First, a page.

Fraud is a generally used to describe an act of deception that is intended to result in personal gain or to cause a loss to another person and can be defined as a type of larceny (theft). There are several different offences which fall under the definition of fraud, including:
- Corporate fraud (sometimes referred to white-collar crime)
- Money laundering
- Identity theft
- Tax evasion
- Credit card fraud
- Employee fraud
The offence of Fraud
Under section 192E of the Crimes Act, a person who ‘by deception, dishonestly obtains property belonging to another or obtains any financial advantage or causes any financial disadvantage’ is guilty of committing an offence, with the maximum penalty of 10 years imprisonment.
Given the operation of this section, it is important to understand the meaning of ‘obtaining financial advantage’ and ‘causing financial disadvantage’.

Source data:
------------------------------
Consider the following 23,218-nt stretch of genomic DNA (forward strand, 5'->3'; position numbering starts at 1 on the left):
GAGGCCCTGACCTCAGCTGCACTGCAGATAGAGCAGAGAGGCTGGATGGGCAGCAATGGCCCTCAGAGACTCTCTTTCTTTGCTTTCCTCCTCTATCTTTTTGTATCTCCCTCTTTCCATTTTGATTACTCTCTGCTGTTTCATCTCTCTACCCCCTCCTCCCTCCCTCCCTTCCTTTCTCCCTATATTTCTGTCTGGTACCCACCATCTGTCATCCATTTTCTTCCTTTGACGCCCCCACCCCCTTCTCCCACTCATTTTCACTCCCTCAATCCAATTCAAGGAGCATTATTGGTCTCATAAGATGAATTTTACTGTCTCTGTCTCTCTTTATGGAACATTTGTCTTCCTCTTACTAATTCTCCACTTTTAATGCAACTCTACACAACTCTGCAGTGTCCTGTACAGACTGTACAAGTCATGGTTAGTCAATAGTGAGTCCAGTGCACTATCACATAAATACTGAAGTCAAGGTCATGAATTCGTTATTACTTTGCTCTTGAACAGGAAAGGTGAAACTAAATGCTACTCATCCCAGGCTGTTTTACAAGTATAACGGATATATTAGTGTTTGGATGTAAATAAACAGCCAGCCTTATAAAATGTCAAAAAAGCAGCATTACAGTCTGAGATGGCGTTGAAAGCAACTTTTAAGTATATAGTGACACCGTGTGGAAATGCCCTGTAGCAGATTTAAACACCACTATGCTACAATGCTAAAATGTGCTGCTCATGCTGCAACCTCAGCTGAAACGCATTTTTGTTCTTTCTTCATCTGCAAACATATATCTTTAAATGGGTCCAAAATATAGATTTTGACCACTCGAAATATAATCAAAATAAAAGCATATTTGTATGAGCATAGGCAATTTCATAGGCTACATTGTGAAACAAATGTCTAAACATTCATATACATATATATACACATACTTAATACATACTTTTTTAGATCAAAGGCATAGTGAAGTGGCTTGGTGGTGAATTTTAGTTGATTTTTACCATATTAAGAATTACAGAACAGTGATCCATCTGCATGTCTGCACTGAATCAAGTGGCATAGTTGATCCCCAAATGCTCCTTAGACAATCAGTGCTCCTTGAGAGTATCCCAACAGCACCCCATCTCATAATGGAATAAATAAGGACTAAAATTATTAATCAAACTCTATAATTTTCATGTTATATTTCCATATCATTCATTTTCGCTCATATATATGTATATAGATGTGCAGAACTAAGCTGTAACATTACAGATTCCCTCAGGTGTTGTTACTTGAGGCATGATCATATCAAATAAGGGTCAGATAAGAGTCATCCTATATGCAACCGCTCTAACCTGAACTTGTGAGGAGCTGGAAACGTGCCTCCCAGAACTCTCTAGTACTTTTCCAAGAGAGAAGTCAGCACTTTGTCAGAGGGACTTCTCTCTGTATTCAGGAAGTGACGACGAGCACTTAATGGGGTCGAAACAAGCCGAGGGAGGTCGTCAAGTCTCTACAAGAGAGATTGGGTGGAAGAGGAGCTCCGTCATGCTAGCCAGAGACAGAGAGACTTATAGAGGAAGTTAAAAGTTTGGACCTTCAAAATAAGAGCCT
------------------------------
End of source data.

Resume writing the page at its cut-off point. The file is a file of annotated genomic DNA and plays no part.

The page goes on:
Obtaining a financial advantage includes actions done for oneself or another person; inducing a third person to do something that results in oneself or another person obtaining a financial advantage; and keeping a financial advantage that one has, whether the advantage is permanent or temporary.
Causing a financial disadvantage means can either be a direct disadvantage to another person or inducing a third person to do something that results in another person suffering a financial disadvantage, whether the financial disadvantage is permanent or temporary.
In addition to the NSW offences, there is a range of other fraud offences contained in the Commonwealth Criminal Code 1995.
‘General Dishonesty’ is an offence where a person attempts to make a personal gain through dishonesty against a commonwealth entity. This includes Centrelink fraud, that is in circumstances where an individual is claiming benefits that they are not entitled to or claiming benefits in a false name. The maximum penalty for this offence is 10 years imprisonment.